The federally sponsored health insurance program of hospital and medical insurance primarily for people age 65 and over.

Out-of-Pocket Maximum
The most money you will be required to pay in a year for deductibles and coinsurance. It is a stated dollar amount set by the insurance company, in addition to regular premiums.

Point-of-Service (POS) Plan
A type of managed care plan combining features of health maintenance organizations (HMOs) and preferred provider organizations (PPOs), in which individuals decide whether to go to a network provider and pay a flat dollar copayment (say $10 for a doctor's visit), or to an out-of-network provider and pay a deductible and/or coinsurance charge.

Portability
The ability for an individual to transfer from one health insurer to another health insurer with regard to pre-existing conditions or other risk factors.

Pre-authorization
A cost containment feature of many group medical policies whereby the insured must contact the insurer prior to a hospitalization or surgery and receive authorization for the service.

Pre-existing Condition
A health problem that existed before the date your insurance became effective. Many insurance plans will not cover preexisting conditions. Some will cover them only after a waiting period.

Preferred Provider Organization (PPO)
A network of health care providers with which a health insurer has negotiated contracts for its insured population to receive health services at discounted costs. Health care decisions generally remain with the patient as he she selects providers and determines his or her own need for services. Patients have financial incentives to select providers within the PPO network.

Premium
The amount you or your employer pays in exchange for insurance coverage.

Primary Care Physician
Under a health maintenance organization (HMO) or point-of-service (POS) plan, usually your first contact for health care. This is often a family physician, internist, or pediatrician. A primary care physician monitors your health, treats most health problems, and refers you to specialists if necessary.

Provider
Any person (doctor or nurse) or institution (hospital, clinic, or laboratory) that provides medical care.

Third-Party Payer
Any payer of health care services other than you. This can be an insurance company, an HMO, a PPO, or the federal government.

Usual and Customary Charge
The amount a health plan will recognize for payment for a particular medical procedure. It is typically based on what is considered "reasonable" for that procedure in your service area.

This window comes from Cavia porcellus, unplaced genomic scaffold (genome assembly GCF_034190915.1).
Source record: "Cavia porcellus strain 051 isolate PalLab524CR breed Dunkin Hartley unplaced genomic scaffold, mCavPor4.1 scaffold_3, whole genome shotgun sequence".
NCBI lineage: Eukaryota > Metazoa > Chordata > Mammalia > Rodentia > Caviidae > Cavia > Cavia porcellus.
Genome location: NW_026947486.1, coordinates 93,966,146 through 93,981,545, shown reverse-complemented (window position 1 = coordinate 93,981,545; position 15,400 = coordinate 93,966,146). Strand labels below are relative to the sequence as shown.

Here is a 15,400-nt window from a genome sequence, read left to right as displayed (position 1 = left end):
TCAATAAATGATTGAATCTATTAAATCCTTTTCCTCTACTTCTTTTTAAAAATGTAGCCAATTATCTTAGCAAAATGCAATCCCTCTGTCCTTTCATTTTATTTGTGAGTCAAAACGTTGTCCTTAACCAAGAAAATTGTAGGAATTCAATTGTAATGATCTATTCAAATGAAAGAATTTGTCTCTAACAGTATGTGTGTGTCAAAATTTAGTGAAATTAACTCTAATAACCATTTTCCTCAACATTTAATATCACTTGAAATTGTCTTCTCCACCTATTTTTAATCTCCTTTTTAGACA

Utilization Review
A cost control mechanism by which the appropriateness, necessity, and quality of health care services are monitored by both insurers and employers.

Health Reimbursement Arrangements (HRA)

An HRA is an employer funded account used to reimburse employees for qualified medical expenses. An HRA is typically established to offset out-of-pocket employee expenses when a high deductible health plan is offered. Only the employer may contribute to an HRA. Carryover is at the discretion of the employer.

Health Savings Accounts (HSA)

An HSA is a tax—-exempt trust or custodial account created to pay for qualified medical expenses of the account holder and his/her spouse/dependents. Individuals and families covered by a qualified high deductible health insurance plan are eligible. The account may be funded by the individual and/or an employer. Funds may be carried over indefinitely throughout an account holder’s lifetime.

Long Term Care Insurance

Selecting a long term care insurance company is an important decision. You need to find a company you can trust to help protect your assets and lifestyle as you grow older. D.B.S. Brokerage Services can provide you with an overview of industry leaders offering plans with innovative portfolios and comprehensive benefits to help protect you from the high costs of long term care.

Flexible Spending Accounts (FSA)

FSAs, also known as Section 125 plans are created to reimburse qualified medical expenses or dependent care expenses. FSAs are typically funded by an employee. Employees are not subject to Federal, Social Security, or in most states, state taxes on contributions to an FSA. Employers are not subject to FICA or unemployment taxes on FSA contributions.

Dental Insurance

There are now various dental products available for employer groups, including Traditional Indemnity, Preferred Provider Organization (PPO), Point of Service (POS), and Dental Maintenance Organizations (DMO) plans. Group dental discount programs are available as well which represent a viable alternative for employers that do not offer dental insurance, but would like to enhance their employee benefits. These are available on a contributory and noncontributory basis in many states.

Insurance Links

Companies Represented, But Not Limited to: